Clare Prebble’s background is in setting up customer service centres and training personnel. She is joined at Eastham by Gemma Banks, Nathalie Rickards and Sarah Badley, who between them have experience of order taking, shipping logistics and local authority procurement. ‘We set up the department from scratch last autumn, with a good deal of support from Nynas colleagues in Dundee,’ she said.

The CSC in Eastham covers Nynas supply in England, Scotland and Wales, but the department’s activity is targeted well beyond mere order taking. For instance, it has an active role in making sure Nynas’s back-office administration is adequately provided with tonnage reports, delivery profiles plus sustainability matters – in short, helping collect data not just for the company, but for customers’ benefit too.

‘Data is part of the sales offer these days,’ said Nynas’ UK bitumen sales manager, Roger Dennison. ‘For us to compete, we have to be a lot more proactive. In the past we’ve taken orders, now we’re going to be actively seeking them – by spotting trends, informing customers, anticipating needs, knowing what products they use and which of their tanks can usefully be topped up. Our customer service is becoming much more holistic.’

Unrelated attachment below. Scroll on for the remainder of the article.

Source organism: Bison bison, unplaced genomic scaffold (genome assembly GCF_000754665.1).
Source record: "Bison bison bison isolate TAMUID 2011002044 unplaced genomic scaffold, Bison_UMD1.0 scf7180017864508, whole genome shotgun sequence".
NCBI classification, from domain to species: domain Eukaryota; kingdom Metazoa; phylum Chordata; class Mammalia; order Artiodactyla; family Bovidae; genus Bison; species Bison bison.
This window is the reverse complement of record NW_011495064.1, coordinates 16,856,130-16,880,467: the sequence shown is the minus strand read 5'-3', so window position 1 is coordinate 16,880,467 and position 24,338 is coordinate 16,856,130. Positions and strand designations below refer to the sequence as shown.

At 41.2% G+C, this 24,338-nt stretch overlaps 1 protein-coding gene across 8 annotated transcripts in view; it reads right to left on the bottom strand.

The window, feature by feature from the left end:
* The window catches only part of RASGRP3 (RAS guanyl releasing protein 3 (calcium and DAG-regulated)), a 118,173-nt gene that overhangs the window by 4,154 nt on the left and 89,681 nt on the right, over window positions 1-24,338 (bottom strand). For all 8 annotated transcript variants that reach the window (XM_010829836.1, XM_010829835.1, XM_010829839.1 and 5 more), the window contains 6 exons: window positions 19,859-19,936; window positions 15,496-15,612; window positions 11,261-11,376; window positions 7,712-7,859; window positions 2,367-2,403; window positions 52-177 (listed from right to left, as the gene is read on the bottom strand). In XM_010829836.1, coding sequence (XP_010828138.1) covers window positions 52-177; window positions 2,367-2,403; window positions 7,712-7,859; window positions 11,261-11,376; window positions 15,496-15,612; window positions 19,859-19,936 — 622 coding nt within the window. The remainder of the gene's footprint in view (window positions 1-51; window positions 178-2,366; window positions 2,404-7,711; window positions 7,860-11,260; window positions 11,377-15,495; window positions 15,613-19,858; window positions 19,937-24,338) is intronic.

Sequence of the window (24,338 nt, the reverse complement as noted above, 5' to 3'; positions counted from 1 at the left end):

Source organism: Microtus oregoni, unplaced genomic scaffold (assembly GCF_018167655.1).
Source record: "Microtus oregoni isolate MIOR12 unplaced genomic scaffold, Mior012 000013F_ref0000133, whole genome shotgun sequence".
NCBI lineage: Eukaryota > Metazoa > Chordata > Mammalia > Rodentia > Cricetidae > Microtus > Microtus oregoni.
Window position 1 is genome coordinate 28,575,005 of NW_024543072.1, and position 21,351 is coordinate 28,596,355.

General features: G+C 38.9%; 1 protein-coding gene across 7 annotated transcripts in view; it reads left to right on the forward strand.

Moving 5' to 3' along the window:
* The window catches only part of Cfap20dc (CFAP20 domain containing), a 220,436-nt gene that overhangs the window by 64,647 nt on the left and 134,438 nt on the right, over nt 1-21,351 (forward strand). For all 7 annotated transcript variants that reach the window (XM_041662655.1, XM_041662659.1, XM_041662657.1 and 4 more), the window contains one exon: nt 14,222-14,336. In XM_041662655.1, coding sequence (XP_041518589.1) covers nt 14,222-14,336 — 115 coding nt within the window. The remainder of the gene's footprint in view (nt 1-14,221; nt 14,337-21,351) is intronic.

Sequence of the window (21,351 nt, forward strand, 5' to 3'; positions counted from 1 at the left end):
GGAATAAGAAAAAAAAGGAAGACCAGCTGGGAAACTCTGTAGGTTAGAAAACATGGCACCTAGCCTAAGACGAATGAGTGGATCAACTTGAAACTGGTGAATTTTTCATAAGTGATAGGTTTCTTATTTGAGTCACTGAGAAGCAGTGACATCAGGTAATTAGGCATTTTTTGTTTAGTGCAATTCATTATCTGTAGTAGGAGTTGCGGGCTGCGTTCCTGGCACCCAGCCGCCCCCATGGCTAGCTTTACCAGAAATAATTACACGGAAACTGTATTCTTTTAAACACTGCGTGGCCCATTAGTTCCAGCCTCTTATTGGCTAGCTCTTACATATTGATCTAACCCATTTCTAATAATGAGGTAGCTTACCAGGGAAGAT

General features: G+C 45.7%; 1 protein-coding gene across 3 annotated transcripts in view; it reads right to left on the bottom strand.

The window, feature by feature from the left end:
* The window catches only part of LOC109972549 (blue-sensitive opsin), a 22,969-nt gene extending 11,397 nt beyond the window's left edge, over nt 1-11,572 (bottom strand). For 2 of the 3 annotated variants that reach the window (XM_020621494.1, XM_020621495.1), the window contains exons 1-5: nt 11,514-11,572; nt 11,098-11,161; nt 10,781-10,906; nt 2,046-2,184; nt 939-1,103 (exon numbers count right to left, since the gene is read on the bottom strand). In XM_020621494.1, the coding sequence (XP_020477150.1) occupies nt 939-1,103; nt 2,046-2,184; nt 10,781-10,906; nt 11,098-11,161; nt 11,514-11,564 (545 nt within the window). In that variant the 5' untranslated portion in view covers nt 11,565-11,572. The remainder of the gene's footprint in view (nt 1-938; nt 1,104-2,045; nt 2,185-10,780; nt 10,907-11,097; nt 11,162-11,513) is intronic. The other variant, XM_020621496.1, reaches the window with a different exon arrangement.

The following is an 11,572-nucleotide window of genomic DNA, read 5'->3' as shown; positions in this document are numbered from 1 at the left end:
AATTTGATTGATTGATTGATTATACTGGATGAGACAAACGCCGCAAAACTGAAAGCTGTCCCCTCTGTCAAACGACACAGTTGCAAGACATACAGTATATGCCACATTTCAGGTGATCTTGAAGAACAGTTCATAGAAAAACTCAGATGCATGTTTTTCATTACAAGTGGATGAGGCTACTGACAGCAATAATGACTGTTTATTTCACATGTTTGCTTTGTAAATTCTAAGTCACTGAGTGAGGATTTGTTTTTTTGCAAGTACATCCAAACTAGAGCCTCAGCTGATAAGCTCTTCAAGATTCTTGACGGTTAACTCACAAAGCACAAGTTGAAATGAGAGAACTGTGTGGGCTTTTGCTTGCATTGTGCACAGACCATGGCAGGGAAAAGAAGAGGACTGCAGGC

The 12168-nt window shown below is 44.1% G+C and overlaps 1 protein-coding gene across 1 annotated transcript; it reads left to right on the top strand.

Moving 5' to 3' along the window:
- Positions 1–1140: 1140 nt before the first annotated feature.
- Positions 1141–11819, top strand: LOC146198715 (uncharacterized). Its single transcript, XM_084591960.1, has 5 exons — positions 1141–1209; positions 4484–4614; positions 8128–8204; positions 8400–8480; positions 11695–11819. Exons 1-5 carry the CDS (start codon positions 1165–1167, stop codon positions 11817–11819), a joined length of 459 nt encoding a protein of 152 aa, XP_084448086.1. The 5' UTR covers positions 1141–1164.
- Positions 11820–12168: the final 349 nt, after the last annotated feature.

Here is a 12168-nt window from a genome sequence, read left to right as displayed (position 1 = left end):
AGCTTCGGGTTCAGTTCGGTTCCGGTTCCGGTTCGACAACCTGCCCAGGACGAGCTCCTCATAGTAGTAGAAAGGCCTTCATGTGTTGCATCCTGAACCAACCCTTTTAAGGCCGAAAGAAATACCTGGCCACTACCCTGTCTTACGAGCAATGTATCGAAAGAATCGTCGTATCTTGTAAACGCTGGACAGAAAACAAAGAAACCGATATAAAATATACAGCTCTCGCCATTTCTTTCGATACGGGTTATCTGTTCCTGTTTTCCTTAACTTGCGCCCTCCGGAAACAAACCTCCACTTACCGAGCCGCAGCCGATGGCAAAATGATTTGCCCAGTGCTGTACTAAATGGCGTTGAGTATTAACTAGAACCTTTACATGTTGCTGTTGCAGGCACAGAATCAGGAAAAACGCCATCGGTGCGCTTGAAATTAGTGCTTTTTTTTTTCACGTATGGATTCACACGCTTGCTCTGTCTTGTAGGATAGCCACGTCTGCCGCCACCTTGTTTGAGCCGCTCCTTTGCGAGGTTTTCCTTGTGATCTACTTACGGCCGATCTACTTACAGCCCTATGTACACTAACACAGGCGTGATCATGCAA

Nynas say that what has occurred so far is just a start. What may happen over the next 18 months or so, if things go well, is the use of technology to provide ever-better feedback to customers to hopefully improve their position in doing business. As Mr Dennison explained, it is about Nynas adding value to their offer.

The studies into the delivery of bitumen, mentioned above, quickly made apparent the advantages of outsourcing in terms of both practicality and economics. As Jim Christie remarked: ‘We’re a bitumen company, not a logistics one. Handing over our fleet to a professional logistics operator – a relatively big one – makes very good sense in today’s climate. There are distinct operational efficiencies that can be made, to everyone’s advantage.’

The opportunity to take over Nynas’s fleet was put out to tender and won by Stockton-on-Tees-based haulage company Imperial Tankers. Imperial have acquired from Nynas a total of 42 tankers and around 70 people, 53 of them drivers; the personnel all transferring under TUPE arrangements. ‘The acquisition has added about 20% to our level of operational resources,’ said Imperial Tankers’ managing director, Ian Elliott.

‘We won not just on price, but on the completeness of our bid and the logistical efficiencies we could offer. Because of the size of our fleet and range of activities, we can accommodate short-term fluctuations in demand, which is important. Bitumen supply is very seasonal but we can manage that.’

According to Jim Christie, the arrangement is a very good one and the changes made – to ordering and delivery – complement one another. ‘In the end, we have to sell bitumen. Relating to our customers, showing that we care for them and their businesses while providing the best of service, including delivery, can only reinforce our position at the top of bitumen supply,’ he said.